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September 25, 2013 10:08 am

To the World, Netanyahu is an Extremist and Rouhani is a Moderate

avatar by Ronn Torossian

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President Hassan Rouhani. Photo: Iranian government.

There is a “moderate” world leader who married his cousin when she was only 14, in a country where some in the media do not even know her name. This man’s wife doesn’t participate in open society. His country arrests and abuses people of different religions than the country’s majority. He describes a nearby democracy as “an occupier and usurper government” that “does injustice to the people of the region, and has brought instability to the region, with its warmongering policies.” Under the rule of this new “moderate” leader, his country continues to enrich uranium, and continues to pursue nuclear arms. This man is Hassan Rouhani.

There are approximately 57,100 Google results for a “Hassan Rouhani moderate” search.

Then there is an “extremist” leader whose wife is an educational and career psychologist by profession, and is regularly attacked by the local media for her fashion choices. This leader’s country is tolerant of gays, who hold an annual parade through one of the world’s holiest cities. This country’s parliament is an open body with diverse members who are freely elected. This leader heads the most liberal democracy in the Middle East. This man is Benjamin Netanyahu.

There are a mere 395 Google results for a “Netanyahu moderate” search.

How low are our standards today that the world fawns over Iranian President Hassan Rouhani and the idea that he is willing to meet with President Obama?

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Andrea Mitchell on NBC News said:

This is a very, very big deal. I can tell you at the White House and at the highest levels of the State Department, they were watching for this all day. They were looking for these signals in this interview. Because he made it very clear he wants a deal on the nuclear weapons. The president told José Díaz-Balart on Telemundo yesterday he wants to test his seriousness. That is what they are going to be looking for at the UN. There is no formal meeting scheduled, they are not planning one.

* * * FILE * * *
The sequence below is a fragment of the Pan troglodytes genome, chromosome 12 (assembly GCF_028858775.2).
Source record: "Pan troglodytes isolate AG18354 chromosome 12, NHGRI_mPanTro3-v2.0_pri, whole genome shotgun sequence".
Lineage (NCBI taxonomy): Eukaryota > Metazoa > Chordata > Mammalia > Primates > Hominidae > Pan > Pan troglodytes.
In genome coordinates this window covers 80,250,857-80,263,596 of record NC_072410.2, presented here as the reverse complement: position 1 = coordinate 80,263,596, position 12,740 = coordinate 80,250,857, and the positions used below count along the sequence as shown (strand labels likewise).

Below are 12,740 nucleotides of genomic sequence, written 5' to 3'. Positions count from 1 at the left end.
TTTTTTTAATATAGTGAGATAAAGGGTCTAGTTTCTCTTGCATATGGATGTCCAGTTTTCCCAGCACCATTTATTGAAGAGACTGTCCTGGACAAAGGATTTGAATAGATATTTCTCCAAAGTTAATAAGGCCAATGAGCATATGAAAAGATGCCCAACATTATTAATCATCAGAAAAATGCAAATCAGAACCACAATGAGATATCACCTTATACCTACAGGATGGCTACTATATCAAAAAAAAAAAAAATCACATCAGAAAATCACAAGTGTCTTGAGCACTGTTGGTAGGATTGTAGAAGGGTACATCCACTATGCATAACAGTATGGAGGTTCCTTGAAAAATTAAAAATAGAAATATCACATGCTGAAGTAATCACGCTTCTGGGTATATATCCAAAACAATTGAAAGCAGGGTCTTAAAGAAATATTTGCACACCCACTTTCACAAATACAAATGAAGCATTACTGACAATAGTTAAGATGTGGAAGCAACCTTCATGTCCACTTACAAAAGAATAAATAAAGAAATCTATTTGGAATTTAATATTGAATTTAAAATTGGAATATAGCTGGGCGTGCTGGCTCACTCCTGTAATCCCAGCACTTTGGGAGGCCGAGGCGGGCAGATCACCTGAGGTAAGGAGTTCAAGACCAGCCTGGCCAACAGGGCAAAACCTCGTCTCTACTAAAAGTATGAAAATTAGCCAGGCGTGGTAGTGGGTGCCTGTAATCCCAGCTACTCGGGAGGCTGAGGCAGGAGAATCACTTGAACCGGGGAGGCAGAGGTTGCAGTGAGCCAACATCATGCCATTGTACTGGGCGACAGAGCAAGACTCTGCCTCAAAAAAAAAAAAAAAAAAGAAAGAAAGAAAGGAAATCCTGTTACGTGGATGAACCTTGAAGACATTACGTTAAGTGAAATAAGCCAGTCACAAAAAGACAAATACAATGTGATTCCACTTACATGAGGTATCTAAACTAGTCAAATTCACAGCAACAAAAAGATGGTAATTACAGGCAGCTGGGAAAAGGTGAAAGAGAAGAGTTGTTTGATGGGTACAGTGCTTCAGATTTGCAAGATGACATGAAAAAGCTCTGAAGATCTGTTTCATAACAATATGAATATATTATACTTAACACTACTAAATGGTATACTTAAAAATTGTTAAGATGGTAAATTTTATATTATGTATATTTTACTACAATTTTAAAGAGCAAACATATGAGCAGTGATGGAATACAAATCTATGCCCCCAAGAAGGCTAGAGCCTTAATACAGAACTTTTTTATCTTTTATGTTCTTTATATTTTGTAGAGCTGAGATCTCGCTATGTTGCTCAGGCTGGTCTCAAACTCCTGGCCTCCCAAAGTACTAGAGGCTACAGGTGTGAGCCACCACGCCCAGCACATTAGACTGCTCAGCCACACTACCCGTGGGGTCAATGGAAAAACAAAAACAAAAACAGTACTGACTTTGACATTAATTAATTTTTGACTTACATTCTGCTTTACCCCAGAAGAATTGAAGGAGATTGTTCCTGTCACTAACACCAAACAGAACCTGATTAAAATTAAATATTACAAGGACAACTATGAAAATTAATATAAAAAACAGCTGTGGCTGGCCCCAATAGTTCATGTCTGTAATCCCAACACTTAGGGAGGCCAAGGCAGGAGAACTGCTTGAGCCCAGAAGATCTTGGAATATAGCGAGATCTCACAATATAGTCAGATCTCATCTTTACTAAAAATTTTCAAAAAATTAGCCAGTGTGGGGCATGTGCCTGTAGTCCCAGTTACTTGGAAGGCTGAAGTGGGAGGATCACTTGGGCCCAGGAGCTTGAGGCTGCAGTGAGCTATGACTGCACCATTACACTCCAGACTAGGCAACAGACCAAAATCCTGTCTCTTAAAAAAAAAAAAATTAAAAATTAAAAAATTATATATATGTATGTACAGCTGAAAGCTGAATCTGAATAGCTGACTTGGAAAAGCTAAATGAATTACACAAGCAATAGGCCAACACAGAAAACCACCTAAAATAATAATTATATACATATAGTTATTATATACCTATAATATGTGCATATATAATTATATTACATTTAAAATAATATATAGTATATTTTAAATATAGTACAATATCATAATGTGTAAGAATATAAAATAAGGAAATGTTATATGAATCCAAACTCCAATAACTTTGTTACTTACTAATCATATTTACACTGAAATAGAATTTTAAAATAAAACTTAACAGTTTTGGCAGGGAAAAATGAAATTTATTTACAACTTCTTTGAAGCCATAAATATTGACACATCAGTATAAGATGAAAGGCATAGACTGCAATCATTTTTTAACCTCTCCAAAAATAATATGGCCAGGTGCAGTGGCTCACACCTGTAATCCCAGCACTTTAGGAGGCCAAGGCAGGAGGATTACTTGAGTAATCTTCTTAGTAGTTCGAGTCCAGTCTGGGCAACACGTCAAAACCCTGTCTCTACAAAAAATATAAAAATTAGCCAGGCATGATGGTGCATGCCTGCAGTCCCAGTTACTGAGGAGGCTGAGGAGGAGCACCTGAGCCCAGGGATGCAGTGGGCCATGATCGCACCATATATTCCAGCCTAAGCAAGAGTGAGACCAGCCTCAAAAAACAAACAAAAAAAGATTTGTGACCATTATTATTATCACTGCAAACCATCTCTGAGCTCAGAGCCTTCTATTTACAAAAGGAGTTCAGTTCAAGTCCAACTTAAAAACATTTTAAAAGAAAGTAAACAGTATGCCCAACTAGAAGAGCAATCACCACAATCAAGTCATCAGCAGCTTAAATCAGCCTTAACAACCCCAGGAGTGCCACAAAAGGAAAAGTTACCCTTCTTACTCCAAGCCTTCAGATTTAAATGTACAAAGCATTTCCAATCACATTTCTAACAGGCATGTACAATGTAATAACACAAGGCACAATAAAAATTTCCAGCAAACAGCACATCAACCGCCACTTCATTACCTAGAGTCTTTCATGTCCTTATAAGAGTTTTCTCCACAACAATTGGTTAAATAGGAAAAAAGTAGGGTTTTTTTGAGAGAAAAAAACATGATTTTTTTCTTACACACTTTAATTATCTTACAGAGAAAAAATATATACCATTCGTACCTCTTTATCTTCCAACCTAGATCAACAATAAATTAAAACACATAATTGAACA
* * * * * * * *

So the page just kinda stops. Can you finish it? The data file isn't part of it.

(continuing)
But unlike Ahmadinejad, his predecessor, you can very well understand that next week when both of them are at the UN, the same time, the same place, they are going to look for an opportunity to see each other, to perhaps have a real conversation. And they believe that Iran wants this because of the sanctions, because they are crippling the economy, that the time is right but there is a short window to see whether Iran is serious, whether this man with a clerical background can do the deal. I was told by a top State Department official they have been working on the back channel for two years and one of the significant players is the foreign minister Zarif who was the UN Ambassador, and is well known to everyone in this administration.

Rouhani is the head of a rogue state. Nothing has changed with this so-called moderate’s election, as Iran hasn’t halted uranium enrichment, removed enriched uranium from the country, dismantled the Fordo nuclear plant, or even allowed inspectors in. Prime Minister Netanyahu has rightfully described him as a “wolf in sheep’s clothing.”

Rouhani is certainly a savvy politician. He has acknowledged exploiting “the intense competition” between Western countries in nuclear negotiations, saying “we can use that competition to our advantage.” At one point, Rouhani described the disagreement between the U.S. and Britain over the issue as “beautiful to see.” In a speech in 2005, Rouhani detailed how Iran had evaded the UN Security Council, playing America’s hard-line position against others, including China and Russia, along with Germany.

Rouhani served as Iran’s chief nuclear negotiator under former Iranian presidents Akbar Hashemi Rafsanjani and Mohammad Khatami, at a time when Iran was concealing its clandestine nuclear weapons program from the world. He was known while head of Iran’s National Security Council (1989-2005), as the ‘diplomatic sheikh,’ for the way he handled the drawn-out nuclear negotiations with the E-3 (France, Germany, and Britain) from 2003-5.

When we expect hard line and extremist views from Iran’s leaders, we delude ourselves into seeing someone who is not as overt in his hatred for the West as a “moderate”.

Amazingly, whether it is a left-wing or right-wing government, Israel is always viewed by the media as the problem. Prime Minister Netanyahu is a Public Relations guru – a master of the spoken word – yet Israel is regularly condemned. When Iran’s leaders say something peaceful, the world is thrilled and hopeful. Meanwhile, Iran continues to move forward with its nuclear program.

Google “Netanyahu extremist” and you’ll find approximately 1,960,000 results. Google “Rouhani extremist,” a mere 383,000 results. World governments and the media are warped.

Surely, with the strength and clarity that the Obama Administration has shown in Syria, Israel should have nothing to fear from Iran, right?

Ronn Torossian is a regular contributor to The Algemeiner. Follow him on Twitter @rtorossian5wpr

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